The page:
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Inspiring Talk about the Holocaust

On Tuesday 17 January, John Dobai, a speaker for the Holocaust Educational Trust, came in to tell us what he and his family went through during the war, as Hungarians of a Jewish heritage, as part of Ipswich School lecture series.The Holocaust was the systematic, state-sponsored persecution and murder of six million Jews by the Nazi regime and its collaborators. Holocaust is a word of Greek origin meaning “sacrifice by fire.” The Nazis, who came to power in Germany in January 1933, believed that Germans were “racially superior” and that the Jews, deemed “inferior,” and were a threat to the so-called German racial community. Their hostility to Jews became increasingly radical and when war broke out they began to adopt a policy of genocide, not just in Germany but in the countries they invaded.  As an ally of Germany, Hungary was affected too, though in a slightly different way and the Hungarian perspective that John brought was particularly interesting.

 

John’s father had served in the Hungarian army during WW1 but despite this was sent by the pro-Nazi Hungarian government to a forced labour camp. John himself, despite having converted to Roman Catholicism along with his parents, experienced considerable anti-Semitism. He ended up being sent with his mother to an apartment block specifically designated for Jews. Conditions were appalling, and John recalled the harrowing tale of what happened to one of his classmates when he left the confines of what were effectively Jewish ghettos.

The deportation of Hungarian Jews, including John’s aunts and cousins, to Auschwitz-Birkenau took place in May 1944. The operation in Hungary was carried out one region at a time, with Budapest intended to be the final location ‘cleansed’ of Jews. Luckily, through a combination of luck, tenacity and perseverance, John and his family survived.

John and his mother were moved to a different are of confinement in the capital city, and this time John’s father was able to join them as he had left the labour camp as the Russian invasion over-ran it. Having heard of Raoul Wallenberg, a Swedish diplomat who was handing out papers to protect Jews, John’s father successfully got a hold of some of the documents which effectively gave them protection as Swedish citizens. This meant that John and his family could move into a house protected by the Swedish government, which effectively saved their lives.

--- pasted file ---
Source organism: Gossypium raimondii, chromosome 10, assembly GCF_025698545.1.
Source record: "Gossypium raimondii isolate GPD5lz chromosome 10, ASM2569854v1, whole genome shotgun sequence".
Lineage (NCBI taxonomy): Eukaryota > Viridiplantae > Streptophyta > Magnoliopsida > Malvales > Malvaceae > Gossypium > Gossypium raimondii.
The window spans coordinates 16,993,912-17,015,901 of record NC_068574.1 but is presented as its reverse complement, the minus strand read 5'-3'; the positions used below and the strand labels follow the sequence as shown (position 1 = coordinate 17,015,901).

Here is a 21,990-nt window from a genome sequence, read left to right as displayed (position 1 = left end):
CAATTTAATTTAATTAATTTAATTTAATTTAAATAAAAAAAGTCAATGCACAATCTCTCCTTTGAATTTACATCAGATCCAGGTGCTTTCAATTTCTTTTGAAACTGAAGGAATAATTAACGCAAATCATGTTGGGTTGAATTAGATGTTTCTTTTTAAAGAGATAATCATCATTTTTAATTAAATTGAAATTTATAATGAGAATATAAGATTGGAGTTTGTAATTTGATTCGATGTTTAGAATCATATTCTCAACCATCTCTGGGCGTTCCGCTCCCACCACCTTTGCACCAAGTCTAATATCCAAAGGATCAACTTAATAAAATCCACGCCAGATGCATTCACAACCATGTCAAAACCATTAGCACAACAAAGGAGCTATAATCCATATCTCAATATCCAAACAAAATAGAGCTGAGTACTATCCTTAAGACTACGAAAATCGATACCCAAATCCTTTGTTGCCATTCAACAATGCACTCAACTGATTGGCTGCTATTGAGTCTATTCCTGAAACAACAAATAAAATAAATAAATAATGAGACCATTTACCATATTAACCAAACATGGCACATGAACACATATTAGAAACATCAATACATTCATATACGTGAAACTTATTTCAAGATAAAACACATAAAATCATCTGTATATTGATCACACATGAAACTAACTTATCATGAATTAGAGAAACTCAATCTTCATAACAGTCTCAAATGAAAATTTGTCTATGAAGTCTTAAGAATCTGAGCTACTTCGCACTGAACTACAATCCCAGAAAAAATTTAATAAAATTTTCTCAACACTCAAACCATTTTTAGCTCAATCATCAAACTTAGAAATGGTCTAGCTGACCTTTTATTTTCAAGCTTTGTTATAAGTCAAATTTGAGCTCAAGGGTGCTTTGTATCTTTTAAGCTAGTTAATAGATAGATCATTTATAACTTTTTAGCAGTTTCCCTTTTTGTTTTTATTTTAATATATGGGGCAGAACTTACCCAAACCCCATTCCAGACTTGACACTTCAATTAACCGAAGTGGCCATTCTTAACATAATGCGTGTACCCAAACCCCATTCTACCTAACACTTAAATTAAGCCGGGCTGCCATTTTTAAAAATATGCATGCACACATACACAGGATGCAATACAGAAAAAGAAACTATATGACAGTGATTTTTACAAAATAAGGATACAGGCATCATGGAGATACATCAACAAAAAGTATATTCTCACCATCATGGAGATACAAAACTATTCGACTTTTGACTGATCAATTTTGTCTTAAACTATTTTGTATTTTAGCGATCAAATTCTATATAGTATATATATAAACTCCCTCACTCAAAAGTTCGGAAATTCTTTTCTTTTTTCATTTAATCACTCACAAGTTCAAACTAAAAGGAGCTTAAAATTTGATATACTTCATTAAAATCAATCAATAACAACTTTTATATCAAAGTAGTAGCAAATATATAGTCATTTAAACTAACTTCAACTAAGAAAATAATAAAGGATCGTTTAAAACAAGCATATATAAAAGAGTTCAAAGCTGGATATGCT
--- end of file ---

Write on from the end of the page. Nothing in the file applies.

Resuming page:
The talk was fascinating, and really opened our eyes to what life was like in Nazi-dominated Europe for a person of Jewish descent. The experience of John Dobai brought to light the harshness of life thousands of Jews had to lead throughout the war. His story was so inspiring, full of hardship and loss, and it was hard to comprehend how a young boy of 11 managed to come out of it alive.

We would like to give a big thank you to Nik Sharma and Ellie Dunning for organising the lecture as part of the Academic Excellence series of events, and of course, to Mr Dobai for coming and talking to us about his experiences.

Year 12 students

The Occasional Student Journalist

About the Author

The Occasional Student Journalist

Part of a team of journalists who work on the weekly Ipswich School newsletter called The Occasional

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